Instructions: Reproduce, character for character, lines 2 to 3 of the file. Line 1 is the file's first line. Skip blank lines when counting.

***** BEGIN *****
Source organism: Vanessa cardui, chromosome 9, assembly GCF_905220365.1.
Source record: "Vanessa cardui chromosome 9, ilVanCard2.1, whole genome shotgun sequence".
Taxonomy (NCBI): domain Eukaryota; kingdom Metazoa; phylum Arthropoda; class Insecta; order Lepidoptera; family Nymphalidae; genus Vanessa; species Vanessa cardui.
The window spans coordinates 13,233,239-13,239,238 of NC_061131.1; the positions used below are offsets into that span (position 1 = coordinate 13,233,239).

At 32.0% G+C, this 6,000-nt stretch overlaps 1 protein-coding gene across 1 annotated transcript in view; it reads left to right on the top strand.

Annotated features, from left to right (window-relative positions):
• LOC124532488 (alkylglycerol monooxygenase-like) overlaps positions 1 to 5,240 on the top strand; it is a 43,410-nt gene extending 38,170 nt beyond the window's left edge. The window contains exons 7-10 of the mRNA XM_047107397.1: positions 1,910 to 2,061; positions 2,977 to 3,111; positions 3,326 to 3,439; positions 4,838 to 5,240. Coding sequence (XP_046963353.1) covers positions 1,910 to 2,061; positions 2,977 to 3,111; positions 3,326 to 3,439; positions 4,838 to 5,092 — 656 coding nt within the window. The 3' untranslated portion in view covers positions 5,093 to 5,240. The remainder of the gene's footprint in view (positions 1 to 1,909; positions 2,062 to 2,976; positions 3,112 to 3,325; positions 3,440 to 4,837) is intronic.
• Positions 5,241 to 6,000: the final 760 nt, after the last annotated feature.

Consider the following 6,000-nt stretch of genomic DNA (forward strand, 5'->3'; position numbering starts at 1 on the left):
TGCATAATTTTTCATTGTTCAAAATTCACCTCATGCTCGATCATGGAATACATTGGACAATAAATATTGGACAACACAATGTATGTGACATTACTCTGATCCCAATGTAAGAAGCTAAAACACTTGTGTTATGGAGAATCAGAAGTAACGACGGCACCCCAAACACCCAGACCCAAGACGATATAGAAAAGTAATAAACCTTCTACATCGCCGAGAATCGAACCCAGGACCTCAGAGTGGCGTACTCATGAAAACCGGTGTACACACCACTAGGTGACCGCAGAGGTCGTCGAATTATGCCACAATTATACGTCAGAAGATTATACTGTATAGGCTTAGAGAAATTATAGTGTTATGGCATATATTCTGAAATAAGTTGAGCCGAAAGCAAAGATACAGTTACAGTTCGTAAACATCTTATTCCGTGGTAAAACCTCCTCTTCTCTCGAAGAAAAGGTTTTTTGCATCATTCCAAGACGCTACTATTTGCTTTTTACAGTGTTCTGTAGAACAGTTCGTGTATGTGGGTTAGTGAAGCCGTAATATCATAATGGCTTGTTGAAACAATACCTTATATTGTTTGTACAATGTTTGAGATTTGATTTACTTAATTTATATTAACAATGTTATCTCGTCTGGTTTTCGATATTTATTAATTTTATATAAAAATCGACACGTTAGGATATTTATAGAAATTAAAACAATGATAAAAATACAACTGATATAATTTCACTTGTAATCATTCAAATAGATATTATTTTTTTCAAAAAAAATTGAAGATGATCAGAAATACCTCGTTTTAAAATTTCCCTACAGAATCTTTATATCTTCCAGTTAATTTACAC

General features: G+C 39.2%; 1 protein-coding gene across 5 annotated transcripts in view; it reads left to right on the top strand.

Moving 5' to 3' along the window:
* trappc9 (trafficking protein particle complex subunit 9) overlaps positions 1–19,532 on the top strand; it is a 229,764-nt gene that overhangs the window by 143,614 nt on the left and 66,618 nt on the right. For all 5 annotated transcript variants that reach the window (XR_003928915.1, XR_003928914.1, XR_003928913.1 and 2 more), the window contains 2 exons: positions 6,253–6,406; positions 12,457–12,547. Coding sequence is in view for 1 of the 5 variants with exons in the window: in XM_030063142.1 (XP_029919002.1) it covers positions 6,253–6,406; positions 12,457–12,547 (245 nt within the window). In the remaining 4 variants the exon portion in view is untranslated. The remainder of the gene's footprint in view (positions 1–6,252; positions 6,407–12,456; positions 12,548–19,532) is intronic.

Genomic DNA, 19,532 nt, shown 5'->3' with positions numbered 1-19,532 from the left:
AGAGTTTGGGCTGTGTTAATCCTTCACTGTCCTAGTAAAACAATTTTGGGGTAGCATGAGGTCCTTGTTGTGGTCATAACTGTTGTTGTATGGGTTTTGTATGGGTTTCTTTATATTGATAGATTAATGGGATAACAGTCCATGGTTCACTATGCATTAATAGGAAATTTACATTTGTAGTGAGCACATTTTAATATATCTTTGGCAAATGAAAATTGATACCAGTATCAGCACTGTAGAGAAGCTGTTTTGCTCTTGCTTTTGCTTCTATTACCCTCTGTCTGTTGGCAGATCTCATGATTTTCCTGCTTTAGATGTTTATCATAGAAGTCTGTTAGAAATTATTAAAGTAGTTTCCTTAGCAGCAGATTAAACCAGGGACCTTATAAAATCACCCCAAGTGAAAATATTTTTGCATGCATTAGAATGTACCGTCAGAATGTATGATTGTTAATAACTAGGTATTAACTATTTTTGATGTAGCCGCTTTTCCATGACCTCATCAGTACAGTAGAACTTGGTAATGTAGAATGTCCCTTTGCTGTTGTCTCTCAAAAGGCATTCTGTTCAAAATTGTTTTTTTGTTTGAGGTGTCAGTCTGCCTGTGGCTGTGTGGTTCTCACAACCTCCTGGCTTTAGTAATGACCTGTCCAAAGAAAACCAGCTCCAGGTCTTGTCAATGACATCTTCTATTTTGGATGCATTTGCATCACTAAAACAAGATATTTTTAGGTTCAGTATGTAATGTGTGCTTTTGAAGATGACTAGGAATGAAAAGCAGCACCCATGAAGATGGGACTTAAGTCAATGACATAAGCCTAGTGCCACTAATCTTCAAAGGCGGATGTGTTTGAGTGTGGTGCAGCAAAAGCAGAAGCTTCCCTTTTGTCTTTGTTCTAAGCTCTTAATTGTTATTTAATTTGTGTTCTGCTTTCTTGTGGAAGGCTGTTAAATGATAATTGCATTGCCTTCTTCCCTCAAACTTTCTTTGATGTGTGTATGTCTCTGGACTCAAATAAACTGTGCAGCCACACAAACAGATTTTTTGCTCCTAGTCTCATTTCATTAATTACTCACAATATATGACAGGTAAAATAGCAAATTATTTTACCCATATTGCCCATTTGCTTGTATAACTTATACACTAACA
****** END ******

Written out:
Source record: "Vanessa cardui chromosome 9, ilVanCard2.1, whole genome shotgun sequence".
Taxonomy (NCBI): domain Eukaryota; kingdom Metazoa; phylum Arthropoda; class Insecta; order Lepidoptera; family Nymphalidae; genus Vanessa; species Vanessa cardui.